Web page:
Research review suggests they may help cancer cells resist chemo, radiation
TUESDAY, May 27 (HealthDay News) -- A new review of existing research suggests that cancer patients undergoing radiation or chemotherapy avoid supplements with high levels of antioxidants.
Although multivitamins may be all right in some cases, even green tea and vitamin A or E supplements can spell trouble, said review author Dr. Brian Lawenda, clinical director of radiation oncology at Naval Medical Center in San Diego.
The supplements "may decrease the effectiveness of radiation or chemotherapy or even make the toxicities of these treatments worse," Lawenda said. "I would recommend that you do not take these agents during chemo or radiation."
According to Lawenda, many cancer patients take supplements and green tea because they think antioxidants will help their treatment. Antioxidants are generally considered healthy because they help protect cells against threats in the body.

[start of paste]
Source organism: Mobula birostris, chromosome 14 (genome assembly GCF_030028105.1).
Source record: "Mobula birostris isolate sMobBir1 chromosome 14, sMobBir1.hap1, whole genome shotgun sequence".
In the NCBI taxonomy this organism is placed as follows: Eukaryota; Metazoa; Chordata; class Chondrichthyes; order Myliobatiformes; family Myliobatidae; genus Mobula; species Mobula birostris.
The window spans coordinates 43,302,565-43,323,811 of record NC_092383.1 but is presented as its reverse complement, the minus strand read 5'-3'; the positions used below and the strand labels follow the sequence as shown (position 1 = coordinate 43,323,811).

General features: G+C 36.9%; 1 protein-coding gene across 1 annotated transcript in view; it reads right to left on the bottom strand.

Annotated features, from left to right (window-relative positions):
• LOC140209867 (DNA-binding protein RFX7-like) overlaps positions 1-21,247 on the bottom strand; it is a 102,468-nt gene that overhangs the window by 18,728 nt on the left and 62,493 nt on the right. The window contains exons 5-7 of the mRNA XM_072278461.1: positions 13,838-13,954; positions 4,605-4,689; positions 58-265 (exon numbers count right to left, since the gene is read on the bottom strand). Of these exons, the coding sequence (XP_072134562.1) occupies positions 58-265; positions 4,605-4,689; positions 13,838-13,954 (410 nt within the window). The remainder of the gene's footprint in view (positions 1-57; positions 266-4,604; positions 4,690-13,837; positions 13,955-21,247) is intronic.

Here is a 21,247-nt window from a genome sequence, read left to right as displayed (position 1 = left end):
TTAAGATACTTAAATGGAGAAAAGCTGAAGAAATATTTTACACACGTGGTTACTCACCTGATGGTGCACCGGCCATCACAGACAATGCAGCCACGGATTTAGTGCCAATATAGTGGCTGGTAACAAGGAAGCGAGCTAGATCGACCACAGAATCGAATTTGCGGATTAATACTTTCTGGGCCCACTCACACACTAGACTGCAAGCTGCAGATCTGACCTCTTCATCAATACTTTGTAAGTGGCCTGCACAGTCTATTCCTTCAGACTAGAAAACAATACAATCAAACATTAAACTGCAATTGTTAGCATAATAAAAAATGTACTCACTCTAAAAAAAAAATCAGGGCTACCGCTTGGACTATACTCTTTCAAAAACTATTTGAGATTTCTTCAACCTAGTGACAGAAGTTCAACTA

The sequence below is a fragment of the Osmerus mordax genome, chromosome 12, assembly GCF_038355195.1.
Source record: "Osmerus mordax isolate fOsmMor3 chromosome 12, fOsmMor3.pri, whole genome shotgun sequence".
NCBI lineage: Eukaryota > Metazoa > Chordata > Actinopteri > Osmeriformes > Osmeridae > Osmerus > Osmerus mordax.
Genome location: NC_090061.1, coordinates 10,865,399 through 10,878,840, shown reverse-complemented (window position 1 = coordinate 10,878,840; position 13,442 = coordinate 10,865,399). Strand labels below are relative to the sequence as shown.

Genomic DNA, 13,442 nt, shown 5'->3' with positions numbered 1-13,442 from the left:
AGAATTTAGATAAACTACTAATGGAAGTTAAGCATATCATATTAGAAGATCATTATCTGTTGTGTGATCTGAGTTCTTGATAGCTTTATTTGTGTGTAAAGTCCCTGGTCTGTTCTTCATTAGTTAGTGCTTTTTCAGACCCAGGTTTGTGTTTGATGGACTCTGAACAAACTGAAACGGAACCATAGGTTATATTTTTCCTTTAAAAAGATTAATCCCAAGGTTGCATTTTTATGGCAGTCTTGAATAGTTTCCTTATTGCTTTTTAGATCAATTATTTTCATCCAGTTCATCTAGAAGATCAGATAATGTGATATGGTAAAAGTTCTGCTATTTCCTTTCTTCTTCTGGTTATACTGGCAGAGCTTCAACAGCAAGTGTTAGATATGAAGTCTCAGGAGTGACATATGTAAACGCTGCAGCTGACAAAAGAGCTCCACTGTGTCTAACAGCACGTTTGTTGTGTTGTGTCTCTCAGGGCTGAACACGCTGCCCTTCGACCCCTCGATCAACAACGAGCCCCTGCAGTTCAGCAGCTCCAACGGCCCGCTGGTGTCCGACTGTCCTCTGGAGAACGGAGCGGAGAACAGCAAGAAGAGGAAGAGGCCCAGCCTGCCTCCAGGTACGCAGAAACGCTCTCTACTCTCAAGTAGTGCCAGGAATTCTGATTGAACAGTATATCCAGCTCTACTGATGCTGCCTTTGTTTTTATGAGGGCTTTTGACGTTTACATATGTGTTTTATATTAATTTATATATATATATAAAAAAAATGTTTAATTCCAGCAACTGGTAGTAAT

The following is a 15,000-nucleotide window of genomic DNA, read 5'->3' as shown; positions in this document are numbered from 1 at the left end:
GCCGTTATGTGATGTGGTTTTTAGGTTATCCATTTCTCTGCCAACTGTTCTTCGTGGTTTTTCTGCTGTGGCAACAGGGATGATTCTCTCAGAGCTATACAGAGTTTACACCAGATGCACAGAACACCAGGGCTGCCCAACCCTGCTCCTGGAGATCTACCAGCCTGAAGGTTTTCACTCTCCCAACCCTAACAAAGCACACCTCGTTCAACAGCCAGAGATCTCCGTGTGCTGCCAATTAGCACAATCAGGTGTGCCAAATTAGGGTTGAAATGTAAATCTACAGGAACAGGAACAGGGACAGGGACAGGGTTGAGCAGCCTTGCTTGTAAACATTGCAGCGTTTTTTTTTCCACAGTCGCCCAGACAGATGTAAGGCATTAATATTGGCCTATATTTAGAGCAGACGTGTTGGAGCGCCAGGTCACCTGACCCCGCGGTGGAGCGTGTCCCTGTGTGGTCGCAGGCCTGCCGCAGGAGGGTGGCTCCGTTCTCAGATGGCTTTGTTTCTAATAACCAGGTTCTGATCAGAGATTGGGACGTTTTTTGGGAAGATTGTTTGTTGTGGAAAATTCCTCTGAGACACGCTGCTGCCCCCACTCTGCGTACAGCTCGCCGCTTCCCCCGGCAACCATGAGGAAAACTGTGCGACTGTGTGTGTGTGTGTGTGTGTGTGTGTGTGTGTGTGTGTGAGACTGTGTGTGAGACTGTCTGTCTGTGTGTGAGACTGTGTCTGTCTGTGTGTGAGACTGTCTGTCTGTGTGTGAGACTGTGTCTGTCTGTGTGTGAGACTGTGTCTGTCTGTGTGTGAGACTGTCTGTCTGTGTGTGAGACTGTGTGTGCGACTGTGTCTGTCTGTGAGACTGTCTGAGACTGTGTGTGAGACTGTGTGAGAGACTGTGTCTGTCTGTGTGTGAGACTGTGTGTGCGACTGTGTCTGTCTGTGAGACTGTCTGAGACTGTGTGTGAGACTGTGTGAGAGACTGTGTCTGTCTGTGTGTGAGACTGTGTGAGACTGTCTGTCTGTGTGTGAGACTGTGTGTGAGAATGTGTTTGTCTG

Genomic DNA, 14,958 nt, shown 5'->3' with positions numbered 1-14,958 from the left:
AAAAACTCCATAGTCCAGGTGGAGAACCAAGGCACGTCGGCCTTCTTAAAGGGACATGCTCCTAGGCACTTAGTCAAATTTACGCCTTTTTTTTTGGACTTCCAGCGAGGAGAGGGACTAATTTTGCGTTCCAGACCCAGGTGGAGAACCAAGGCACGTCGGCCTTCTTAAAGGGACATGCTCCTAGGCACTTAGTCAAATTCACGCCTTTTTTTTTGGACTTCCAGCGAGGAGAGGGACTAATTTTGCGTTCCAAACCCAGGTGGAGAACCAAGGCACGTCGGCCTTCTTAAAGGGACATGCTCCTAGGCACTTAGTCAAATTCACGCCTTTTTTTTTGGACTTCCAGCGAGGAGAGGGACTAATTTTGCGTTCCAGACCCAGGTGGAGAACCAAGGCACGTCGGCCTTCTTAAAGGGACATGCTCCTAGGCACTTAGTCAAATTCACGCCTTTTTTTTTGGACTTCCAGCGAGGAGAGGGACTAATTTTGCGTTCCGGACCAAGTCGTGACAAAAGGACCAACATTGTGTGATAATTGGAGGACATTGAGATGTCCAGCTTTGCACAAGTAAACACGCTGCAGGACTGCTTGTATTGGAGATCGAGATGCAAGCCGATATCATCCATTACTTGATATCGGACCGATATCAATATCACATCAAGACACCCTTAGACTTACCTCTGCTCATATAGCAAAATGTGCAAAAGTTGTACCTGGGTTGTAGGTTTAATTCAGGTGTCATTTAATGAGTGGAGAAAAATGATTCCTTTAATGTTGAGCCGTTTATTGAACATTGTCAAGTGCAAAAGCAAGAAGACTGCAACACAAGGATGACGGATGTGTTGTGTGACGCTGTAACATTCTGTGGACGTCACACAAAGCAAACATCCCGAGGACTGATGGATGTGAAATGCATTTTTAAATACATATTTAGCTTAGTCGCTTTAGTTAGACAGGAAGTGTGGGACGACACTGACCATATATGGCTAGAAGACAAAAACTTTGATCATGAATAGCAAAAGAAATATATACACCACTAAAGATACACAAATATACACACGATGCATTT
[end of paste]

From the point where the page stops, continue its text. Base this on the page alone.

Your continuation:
"Everybody wants to take them," said Dr. Alfred Neugut, the head of cancer prevention and control for the Herbert Irving Comprehensive Cancer Center at Columbia University in New York City. "It comes up almost every day in almost anyone's practice."
But researchers have questioned the conventional wisdom, wondering whether antioxidants might actually harm cancer patients during treatment.
In the new review, reported in the May 27 online edition of the Journal of the National Cancer Institute, Lawenda and colleagues examined studies into antioxidants and cancer therapy.
The researchers found that only three studies on radiation and antioxidants relied on randomized controlled trials, which are considered the best way to compare medical treatments.
One of the studies found that antioxidant treatment appeared to raise the likelihood of death.
The antioxidants may protect cancer cells from harm just li
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